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WORLDVIEW: Celebrating ‘unsung heroes’ of church-planting

RICHMOND, Va. (BP)–The early church had its share of superstars, the Peters and Pauls who led the way as the Gospel began to spread from Jerusalem across the Roman world.

It also had behind-the-scenes servants such as Aquila and Priscilla, Barnabas and John Mark –- helpers, encouragers and trainers who set the stage for more visible leaders to flourish. Their service is recorded in the New Testament, but they don’t get as much attention as the up-front guys.

Some modern-day missionaries are quietly making similar contributions to the birth and nurture of churches in East Asia, according to an International Mission Board strategist based there. Without making a fuss or attracting a lot of attention, they are helping change history in the region.

He calls them “the unsung heroes of church-planting movements in the making.”

Aquila and Priscilla provided the Apostle Paul with a way to build tents and meet the people he wanted to reach. They followed him to Corinth and Ephesus and later planted churches everywhere they went.

Jeff* and Glenda*, a middle-aged Southern Baptist couple, are modern-day parallels. Jeff was a printer; Glenda owned a landscaping business. They decided to offer themselves for missions service after their grown children left home, so Jeff and Glenda moved to a city in a restricted part of East Asia.

“They are ordinary people, but they really began to use their ministry skills,” the strategist says. “In Jeff and Glenda’s first two years, they shared the Gospel with 250 people. About 125 of them came to faith, and 12 churches resulted.”

They also came into contact with a house-church network in the region and began to coach and train its leaders to become trainers of others.

“As they began to train, churches began to multiply,” he continues. “(Local government) officials were not happy with all they were seeing take place, so Jeff and Glenda couldn’t continue to teach, but the church continues to multiply, and God is doing a great work in their city. What are the similarities? Like Aquila and Priscilla, they influenced people who were more effective than they were. Jeff and Glenda helped the local house church to be more effective by training the leaders how to be trainers of trainers.”

Barnabas, the great encourager, went out of his way to help Paul when many of the brethren still feared him. He went to places where people had not heard the Good News, and he was sent out with Paul by the church in Antioch to begin new work. He was comfortable letting others be in the limelight while he worked in the background.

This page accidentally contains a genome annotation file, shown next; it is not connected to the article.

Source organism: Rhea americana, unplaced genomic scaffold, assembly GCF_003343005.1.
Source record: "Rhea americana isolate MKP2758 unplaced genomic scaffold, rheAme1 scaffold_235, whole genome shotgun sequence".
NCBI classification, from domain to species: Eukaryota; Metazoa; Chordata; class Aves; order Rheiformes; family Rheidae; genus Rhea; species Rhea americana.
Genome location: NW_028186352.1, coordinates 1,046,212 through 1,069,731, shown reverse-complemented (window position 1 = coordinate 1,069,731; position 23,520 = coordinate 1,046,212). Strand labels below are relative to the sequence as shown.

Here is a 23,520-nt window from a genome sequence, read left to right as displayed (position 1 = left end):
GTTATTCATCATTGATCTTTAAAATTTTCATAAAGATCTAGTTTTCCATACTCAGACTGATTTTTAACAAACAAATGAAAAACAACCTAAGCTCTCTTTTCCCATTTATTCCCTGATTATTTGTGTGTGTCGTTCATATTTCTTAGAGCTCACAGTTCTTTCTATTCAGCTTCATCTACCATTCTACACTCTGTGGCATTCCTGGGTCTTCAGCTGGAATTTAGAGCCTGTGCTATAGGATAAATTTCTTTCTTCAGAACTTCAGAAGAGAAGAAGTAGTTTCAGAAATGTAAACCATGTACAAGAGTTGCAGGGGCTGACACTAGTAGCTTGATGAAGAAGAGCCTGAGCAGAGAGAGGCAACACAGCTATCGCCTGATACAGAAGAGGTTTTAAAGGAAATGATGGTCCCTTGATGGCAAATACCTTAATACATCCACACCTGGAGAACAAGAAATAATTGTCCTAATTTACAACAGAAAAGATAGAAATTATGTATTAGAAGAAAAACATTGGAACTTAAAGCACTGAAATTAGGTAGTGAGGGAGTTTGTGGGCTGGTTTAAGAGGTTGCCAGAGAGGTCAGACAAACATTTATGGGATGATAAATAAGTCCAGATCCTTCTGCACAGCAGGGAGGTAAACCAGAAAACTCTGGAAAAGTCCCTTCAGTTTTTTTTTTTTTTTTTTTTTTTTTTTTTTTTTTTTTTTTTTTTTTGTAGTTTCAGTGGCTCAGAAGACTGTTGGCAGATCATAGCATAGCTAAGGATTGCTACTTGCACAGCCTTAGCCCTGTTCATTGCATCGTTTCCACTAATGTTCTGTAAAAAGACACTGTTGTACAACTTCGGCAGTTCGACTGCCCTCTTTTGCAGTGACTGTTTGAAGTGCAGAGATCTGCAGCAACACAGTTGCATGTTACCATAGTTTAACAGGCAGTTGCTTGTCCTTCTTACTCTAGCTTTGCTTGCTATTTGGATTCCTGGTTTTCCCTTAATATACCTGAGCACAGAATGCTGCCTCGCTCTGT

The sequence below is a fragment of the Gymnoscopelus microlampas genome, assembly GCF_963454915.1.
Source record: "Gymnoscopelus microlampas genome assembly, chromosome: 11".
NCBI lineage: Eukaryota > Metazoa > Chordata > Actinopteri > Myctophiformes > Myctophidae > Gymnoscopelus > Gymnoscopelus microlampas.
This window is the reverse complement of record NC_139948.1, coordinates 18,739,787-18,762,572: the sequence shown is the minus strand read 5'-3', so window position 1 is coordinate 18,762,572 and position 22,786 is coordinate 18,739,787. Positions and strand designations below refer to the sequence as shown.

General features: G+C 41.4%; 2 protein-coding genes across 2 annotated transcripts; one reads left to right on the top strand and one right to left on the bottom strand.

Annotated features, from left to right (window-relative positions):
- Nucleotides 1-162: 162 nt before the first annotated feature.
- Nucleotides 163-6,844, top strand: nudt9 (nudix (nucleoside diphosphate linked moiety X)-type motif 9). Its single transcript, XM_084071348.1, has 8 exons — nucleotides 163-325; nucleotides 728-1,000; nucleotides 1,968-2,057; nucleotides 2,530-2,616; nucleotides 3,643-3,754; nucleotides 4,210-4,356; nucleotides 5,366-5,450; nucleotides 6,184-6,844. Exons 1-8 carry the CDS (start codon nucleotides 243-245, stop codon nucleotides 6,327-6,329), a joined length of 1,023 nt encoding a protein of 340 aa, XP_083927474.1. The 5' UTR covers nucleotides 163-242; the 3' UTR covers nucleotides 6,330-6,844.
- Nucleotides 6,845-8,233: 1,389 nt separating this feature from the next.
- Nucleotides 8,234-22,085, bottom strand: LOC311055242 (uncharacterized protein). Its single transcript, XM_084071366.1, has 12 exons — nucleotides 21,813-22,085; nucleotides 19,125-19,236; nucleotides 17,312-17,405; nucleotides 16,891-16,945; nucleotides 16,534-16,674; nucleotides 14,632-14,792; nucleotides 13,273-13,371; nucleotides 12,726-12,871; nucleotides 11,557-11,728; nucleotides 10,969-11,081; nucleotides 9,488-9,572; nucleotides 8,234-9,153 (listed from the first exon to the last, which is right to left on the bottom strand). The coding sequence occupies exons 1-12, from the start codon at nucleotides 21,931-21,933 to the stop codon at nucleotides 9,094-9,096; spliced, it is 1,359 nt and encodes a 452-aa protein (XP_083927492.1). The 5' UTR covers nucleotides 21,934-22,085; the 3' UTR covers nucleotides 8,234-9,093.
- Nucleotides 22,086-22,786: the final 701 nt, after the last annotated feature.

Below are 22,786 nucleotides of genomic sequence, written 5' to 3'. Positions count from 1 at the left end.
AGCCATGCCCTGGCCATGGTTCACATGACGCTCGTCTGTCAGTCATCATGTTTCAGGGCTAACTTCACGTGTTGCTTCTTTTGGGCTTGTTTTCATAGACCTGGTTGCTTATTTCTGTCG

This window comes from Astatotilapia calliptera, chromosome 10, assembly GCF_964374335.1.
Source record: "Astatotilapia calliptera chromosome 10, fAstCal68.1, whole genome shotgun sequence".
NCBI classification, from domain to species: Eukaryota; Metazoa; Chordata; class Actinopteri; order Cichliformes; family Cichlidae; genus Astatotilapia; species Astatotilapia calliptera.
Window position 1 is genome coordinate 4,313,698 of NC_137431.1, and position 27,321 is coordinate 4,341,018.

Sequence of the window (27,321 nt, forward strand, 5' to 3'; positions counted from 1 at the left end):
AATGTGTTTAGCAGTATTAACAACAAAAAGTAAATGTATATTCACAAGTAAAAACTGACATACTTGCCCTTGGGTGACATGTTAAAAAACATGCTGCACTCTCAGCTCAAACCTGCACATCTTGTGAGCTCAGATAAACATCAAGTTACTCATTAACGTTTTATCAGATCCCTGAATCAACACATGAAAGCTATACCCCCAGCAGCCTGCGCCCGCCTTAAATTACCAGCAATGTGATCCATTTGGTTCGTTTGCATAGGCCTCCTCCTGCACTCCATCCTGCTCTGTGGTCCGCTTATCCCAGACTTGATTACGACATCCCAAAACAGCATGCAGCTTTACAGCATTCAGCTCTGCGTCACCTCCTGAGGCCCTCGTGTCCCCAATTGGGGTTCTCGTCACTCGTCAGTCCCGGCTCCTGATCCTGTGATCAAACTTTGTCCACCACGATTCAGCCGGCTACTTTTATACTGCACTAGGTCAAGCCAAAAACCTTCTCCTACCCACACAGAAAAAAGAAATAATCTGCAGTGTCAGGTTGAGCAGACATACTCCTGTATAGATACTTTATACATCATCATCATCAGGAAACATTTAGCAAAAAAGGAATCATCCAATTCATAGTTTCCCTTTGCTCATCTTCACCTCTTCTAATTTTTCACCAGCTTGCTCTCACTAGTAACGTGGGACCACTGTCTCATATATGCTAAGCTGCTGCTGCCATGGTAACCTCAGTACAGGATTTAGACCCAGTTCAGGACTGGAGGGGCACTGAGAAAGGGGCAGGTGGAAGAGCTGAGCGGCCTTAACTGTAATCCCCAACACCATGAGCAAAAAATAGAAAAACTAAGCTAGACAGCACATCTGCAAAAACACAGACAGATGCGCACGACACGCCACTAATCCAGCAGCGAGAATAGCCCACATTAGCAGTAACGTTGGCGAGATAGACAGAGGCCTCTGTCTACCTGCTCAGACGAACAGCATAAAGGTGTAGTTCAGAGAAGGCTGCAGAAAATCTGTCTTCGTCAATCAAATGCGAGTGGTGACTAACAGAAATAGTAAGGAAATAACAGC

Rodney*, another Southern Baptist worker, is a modern-day Barnabas. Trying to touch an unreached people group in an area where foreigners aren’t allowed to live, Rodney began teaching at a school in a major city near the region. Students at the school came from the villages he dreamed of touching with the Gospel.

“He began mentoring and encouraging them, and then traveling to their village on holidays and school breaks,” the strategist recounts.

On one of these journeys, Rodney passed through a town where foreigners weren’t even allowed to stay in the local hotel. But the bus Rodney was riding broke down there, so he had time to find someone to talk to. He met a young man in the town square and shared how much God loved His people and loved him. A few hours later, Rodney got back on the bus and left town.

The young man was later contacted by a Christian group passing through the area, who led him to faith in Christ. Several years later, Rodney was in another village when a man approached him and asked, “Are you Rodney?” It was the same young man, now a maturing believer.

“They’re working together now, and they have started 11 churches -– the first known churches in recorded history among this people group,” the strategist reports.

Jerry*, yet another worker in the region, is similar to John Mark, another of Paul’s co-workers.

Like John Mark, Jerry was a late bloomer, hesitant and tentative. Jerry arrived in East Asia unsure he could learn the local language and determined not to take on a leadership role.

But a year later, the experienced missionary Jerry was assisting completed his service and went home. Who would take on the responsibility for reaching their city of more than 1 million lost people?

Jerry reluctantly stepped up to the plate. He shared the Gospel with many people, but few new believers appeared -– and no churches.

Jerry entered into 40 days of fasting and prayer -– twice. During the second fast, he brought in believers from the region to walk and pray in every corridor of the city with him. Finally, a local church began to emerge. Jerry faithfully trained the new leaders, first with assistance from others, then on his own -– in the local language.

“As a result, in his three-year term he’s seen five churches started in this megacity,” the strategist says.

Does extending the Gospel to the edge of lostness require special gifts, compelling eloquence or extraordinary courage? Sometimes. More often, it takes simple obedience and faith on the part of God’s ordinary servants.

“Often we look and see the Pauls and the charismatic leaders in mission work, but we fail to see the unsung heroes,” the strategist reflects. “I look forward to the day we get to hear the ‘rest of the story’ about all the connections they have made to see God’s glory accomplished among the peoples.”
* Names changed for security reasons.

    About the Author

  • Erich Bridges